There’s no doubt about it but fifteen is a scary age. Nobody in the world takes you seriously at a time when you know you are an adult masquerading as a child. My daunting memory of this time is of moving from a housing estate in the suburbs to the top of a hill in the Dublin Mountains. At the end of October, autumn brought magnificent changes to the mountainous landscape but the wind and the rain battering around the new house at night, together with the unfamiliar sounds of wildlife, was never an enticement to sleep. Bedding down in a bungalow was an alien concept and without any curtains as yet on the windows the feeling of vulnerability made you curl up in the bed with the hair standing up on the back of your neck.
We weren’t in the house a week when Halloween crept up on us. The house on the hill was the perfect environment to celebrate such an occasion, with the Hellfire club in the back garden and Massey’s woods across the road. A fog settled around the house and the picture was complete. My mother put the witches and ghosts that were my younger siblings into the car and set abouttrick or treating our latest neighbours. The perfect chance to get to know new friends. They brought some local wizards and Frankenstein’s back to the house for Bob for Apples and Barmbrack.
By ten o’ clock the kids were in bed and a quiet encircled the house. The fog had lifted somewhat and the wind had died down. My parents had been invited to a neighbour’s house for drinks.‘You don’t mind babysitting for an hour or two, do you?’ They were already half way out the door. ‘We won’t be too long, love.’ And they were gone down the path.
Tucked up in bed with a good book is your only man in situations like that and I was pyjamaed in no time and lost in a grown up novel that I had nicked from my mother; forbidden fruit. Bliss.
I’m not sure at what time I fell asleep but I woke to the sounds of chanting when the clock read a quarter to twelve. The book had fallen to the floor, with me still sitting up against the headboard. The unadorned windows brought a semblance of the neighbouring field being part of my bedroom and so the approaching white clad, hooded ensemble with their mixture of lanterns and torches made me feel that they were coming straight for me. It was at this stage I realised that I was actually a child masquerading as exactly that. Not an adult in sight. My mind told me to run out of the room and hide behind the sofa until they had passed but some perverse part of my brain made me sit forward to open the window, all the better to see and to hear them. I joined with the cows in their wide eyed staring. The haunting sound filled the fields and woods and their torches fired the trees and bushes. They continued through the neighbour’s field and on up the hill until their light and sound were just a vision in the far distance.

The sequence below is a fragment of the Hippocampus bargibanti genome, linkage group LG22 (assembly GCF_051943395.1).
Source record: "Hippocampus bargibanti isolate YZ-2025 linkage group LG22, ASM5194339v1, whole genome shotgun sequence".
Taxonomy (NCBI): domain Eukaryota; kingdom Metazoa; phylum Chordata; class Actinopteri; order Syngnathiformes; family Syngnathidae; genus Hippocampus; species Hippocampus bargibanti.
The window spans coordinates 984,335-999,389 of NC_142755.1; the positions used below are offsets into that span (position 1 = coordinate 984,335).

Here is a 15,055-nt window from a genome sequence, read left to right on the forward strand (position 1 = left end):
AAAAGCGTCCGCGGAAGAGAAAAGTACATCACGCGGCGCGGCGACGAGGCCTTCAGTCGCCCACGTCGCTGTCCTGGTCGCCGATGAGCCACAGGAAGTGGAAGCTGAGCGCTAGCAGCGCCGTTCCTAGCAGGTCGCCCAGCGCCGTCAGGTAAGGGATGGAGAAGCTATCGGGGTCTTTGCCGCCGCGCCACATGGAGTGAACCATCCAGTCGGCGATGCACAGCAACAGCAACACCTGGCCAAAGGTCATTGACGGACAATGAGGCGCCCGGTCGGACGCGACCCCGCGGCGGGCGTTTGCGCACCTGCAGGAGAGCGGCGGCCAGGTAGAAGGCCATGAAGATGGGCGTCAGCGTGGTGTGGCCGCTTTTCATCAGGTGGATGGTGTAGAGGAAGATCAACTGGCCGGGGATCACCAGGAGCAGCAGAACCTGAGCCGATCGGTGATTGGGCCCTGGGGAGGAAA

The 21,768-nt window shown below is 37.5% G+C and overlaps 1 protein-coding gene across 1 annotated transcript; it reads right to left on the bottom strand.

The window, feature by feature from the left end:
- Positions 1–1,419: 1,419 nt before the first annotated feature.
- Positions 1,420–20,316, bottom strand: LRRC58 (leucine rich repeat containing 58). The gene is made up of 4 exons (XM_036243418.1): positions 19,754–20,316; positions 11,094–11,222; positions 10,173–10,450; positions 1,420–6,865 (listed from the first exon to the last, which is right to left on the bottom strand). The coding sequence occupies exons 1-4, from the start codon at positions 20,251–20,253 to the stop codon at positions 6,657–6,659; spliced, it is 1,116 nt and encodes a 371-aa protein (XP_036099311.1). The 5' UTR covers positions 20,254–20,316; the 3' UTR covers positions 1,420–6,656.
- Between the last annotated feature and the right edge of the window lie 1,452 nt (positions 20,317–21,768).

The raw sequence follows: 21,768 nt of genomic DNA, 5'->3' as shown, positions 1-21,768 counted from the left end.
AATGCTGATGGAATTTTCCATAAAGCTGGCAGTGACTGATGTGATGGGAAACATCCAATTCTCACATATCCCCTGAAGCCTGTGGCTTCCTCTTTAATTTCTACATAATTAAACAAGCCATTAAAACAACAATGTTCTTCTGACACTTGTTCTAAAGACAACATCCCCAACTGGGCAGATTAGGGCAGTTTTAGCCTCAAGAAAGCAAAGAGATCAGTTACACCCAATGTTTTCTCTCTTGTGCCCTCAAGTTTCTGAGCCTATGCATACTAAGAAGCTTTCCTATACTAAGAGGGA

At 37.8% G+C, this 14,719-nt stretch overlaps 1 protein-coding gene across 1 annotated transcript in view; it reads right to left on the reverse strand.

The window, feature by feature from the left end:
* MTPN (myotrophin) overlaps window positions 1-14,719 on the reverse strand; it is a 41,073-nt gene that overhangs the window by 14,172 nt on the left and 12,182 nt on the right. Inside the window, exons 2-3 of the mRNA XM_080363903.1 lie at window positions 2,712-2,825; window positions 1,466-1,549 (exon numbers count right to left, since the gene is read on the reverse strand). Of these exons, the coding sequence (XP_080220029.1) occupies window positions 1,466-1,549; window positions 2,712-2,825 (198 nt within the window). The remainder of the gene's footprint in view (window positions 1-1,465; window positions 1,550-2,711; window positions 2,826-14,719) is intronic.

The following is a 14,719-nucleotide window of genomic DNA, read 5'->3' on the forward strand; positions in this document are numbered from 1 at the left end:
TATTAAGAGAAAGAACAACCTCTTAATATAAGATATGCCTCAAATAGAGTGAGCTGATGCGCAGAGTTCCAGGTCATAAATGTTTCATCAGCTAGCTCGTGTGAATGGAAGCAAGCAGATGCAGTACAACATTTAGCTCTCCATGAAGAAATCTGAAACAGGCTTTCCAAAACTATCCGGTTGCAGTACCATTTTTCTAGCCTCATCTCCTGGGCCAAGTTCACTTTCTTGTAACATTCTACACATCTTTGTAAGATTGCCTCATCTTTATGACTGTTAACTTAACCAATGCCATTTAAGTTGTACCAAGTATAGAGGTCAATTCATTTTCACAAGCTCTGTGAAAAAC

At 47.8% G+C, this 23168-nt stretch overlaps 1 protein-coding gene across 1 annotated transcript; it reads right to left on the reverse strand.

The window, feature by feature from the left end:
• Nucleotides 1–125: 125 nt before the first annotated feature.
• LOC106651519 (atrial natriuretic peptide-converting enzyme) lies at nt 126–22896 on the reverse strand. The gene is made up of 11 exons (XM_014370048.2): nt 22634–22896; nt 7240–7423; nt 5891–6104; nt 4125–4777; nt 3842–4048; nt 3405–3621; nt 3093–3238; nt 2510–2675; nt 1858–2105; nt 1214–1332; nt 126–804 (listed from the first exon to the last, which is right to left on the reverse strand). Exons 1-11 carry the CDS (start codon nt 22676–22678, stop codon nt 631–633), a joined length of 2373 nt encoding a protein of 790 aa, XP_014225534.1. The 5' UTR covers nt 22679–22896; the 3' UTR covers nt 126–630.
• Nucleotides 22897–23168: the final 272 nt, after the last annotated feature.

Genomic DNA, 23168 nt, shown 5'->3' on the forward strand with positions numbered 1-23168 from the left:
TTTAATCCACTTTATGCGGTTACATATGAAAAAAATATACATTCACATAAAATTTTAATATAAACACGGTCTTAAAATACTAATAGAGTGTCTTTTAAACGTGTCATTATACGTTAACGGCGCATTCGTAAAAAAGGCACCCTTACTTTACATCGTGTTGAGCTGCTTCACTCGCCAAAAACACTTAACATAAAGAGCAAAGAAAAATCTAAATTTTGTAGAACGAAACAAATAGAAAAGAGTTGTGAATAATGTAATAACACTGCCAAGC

I was wide awake now and would probably never sleep again. I knew I should check the children and make sure the doors were still locked but I was rooted to the bed.
At one o’ clock it took a couple of minutes to persuade myself that it was indeed my parents chatting in the kitchen down the other end of the house and not some new version of the Klu Klux Clan come to finish me off. I shook as I walked down the dark hallway feeling for the unfamiliar light switch. I’m sure I sounded about five of my fifteen years as I babbled away to my parents hiccupping through my scary story.
‘I knew you’d sit and watch teenage horror films all night,’ my mother said tutting and shaking her head. ‘Get back to bed now. You have school in the morning.’
I retraced my footsteps down the hallway again, this time my fear shuffle being replaced with indignant stomping. How dare they not believe me? I still wasn’t speaking to them the next afternoon coming in from school but our neighbour’s presence in the kitchen made an attempt at politeness obligatory.
‘Your mother’s just been tellin’ me about your terrifyin’ ordeal last night, ye poor thing.’ How dare she make fun of me? I would kill her. ‘The little feckers,’ he was saying. ‘Every year they have the cheek to sneak up through my fields to the Hell Fire Club just before midnight in their fancy dress. Bloody university students. Ye’d think their brains could think up something cleverer to do with their time. I’ll have the Gardai here this time next year and I’ll chase the livin’ daylights out o’ them.’